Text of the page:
The following Public Law practice note Produced in partnership with Eric Metcalfe of Monckton Chambers provides comprehensive and up to date legal information covering:
The Civil Contingencies Act 2004 (CCA 2004) provides the primary framework for dealing with large-scale emergencies under UK law:
Part 1 of the Act concerns the responsibility of various public bodies and certain private bodies (eg energy suppliers or telecommunications providers) to undertake contingency planning for emergencies
Part 2 enables a senior government minister to make emergency regulations with the power to amend primary legislation
It is important to bear in mind, however, that there are a wide range of other exceptional statutory powers that may be deployed in times of crisis without an emergency first having been declared under CCA 2004, Pt 2.
For example, section 14 of the Human Rights Act 1998 (HRA 1998) permits a Secretary of State to make a designated derogation from rights under the European Convention on Human Rights (ECHR). Although a derogation under Article 15 ECHR may only be made ‘in time of war or other public emergency threatening the life of the nation’, it is entirely possible for there to be a ‘public emergency’ under Article 15 without the CCA 2004 being engaged: see eg the Human Rights Act (Designated Derogation) Order 2001, SI 2001/3644 made following the 9/11 attacks.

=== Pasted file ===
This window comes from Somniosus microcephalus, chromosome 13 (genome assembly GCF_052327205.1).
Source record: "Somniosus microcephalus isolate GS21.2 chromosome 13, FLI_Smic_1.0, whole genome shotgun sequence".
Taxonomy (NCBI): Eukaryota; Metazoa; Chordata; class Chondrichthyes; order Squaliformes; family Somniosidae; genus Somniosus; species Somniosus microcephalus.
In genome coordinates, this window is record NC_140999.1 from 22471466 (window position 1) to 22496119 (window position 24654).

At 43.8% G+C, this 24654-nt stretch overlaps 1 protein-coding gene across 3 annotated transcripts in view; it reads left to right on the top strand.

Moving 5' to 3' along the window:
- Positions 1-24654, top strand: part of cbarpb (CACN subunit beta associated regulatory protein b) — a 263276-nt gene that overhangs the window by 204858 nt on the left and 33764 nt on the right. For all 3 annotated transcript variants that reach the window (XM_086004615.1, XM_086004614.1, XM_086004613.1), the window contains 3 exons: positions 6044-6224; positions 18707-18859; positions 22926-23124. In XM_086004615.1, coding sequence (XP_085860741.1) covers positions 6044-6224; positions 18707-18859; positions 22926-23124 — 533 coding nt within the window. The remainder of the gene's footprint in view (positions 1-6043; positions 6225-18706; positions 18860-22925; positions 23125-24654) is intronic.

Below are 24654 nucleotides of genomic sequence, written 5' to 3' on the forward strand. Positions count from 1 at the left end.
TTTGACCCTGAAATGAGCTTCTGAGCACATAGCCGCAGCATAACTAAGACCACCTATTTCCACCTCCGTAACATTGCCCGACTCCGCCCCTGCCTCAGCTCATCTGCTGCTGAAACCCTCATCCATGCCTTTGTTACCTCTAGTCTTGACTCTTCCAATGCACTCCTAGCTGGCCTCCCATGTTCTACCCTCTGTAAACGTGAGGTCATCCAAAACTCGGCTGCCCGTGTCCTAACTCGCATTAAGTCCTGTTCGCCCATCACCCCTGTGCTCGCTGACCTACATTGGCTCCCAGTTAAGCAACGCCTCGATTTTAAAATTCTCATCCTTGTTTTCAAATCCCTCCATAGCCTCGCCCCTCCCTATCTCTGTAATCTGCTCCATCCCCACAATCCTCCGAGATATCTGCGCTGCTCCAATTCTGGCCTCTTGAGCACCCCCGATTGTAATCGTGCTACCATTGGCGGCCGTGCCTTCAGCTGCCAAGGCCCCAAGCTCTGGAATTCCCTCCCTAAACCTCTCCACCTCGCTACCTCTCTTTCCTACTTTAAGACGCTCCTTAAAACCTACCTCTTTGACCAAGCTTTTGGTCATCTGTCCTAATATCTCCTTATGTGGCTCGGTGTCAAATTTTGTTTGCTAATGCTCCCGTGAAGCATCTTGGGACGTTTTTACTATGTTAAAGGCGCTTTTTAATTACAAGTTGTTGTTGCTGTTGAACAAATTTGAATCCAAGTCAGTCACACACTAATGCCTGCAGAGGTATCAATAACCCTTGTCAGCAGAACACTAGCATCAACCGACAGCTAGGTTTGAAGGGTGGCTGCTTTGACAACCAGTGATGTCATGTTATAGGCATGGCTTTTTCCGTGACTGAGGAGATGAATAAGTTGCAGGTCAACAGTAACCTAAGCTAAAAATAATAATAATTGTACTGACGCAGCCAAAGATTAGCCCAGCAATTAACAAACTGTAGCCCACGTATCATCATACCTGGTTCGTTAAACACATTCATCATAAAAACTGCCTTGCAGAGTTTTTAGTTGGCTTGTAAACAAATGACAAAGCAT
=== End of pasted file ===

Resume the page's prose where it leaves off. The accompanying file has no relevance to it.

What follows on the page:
Notwithstanding various crises over the last decade, no emergency regulations have been made under the CCA 2004 since its entry into force in December 2004.
**Trials are provided to all LexisPSL and LexisLibrary content, excluding Practice Compliance, Practice Management and Risk and Compliance, subscription packages are tailored to your specific needs. To discuss trialling these LexisPSL services please email customer service via our online form. Free trials are only available to individuals based in the UK. We may terminate this trial at any time or decide not to give a trial, for any reason. Trial includes one question to LexisAsk during the length of the trial.
To view the latest version of this document and thousands of others like it, sign-in to LexisPSL or register for a free trial.
Existing user? Sign-in
Take a free trial
This Practice Note considers the different categories of contractual damages that may be available for financial loss (pecuniary loss), ie expectation-based damages, reliance-based damages and gains-based damages.For guidance on contractual damages generally, see Practice Note: Contractual
This Practice Note considers the nature and scope of arbitration agreements with a particular focus on arbitration agreements pursuant to the law of England and Wales, although it also discusses the concept from an international perspective and includes some comparative examples from other
STOP PRESS: The Corporate Insolvency and Governance Act 2020 contains provisions which, on a temporary basis (presently until 31 December 2020) impose significant limitations on the ability for a creditor to seek a winding-up order against a company. For further reading, see Practice Note: Corporate
The Standard Conditions of Sale (SCS), currently in their 5th edition (2018 revision), are a set of standard conditions which are commonly incorporated into contracts for the sale of residential property. The Standard Commercial Property Conditions (Third Edition—2018 Revision) (SCPC) are used for
0330 161 1234
To view our latest legal guidance content,sign-in to Lexis®PSL or register for a free trial.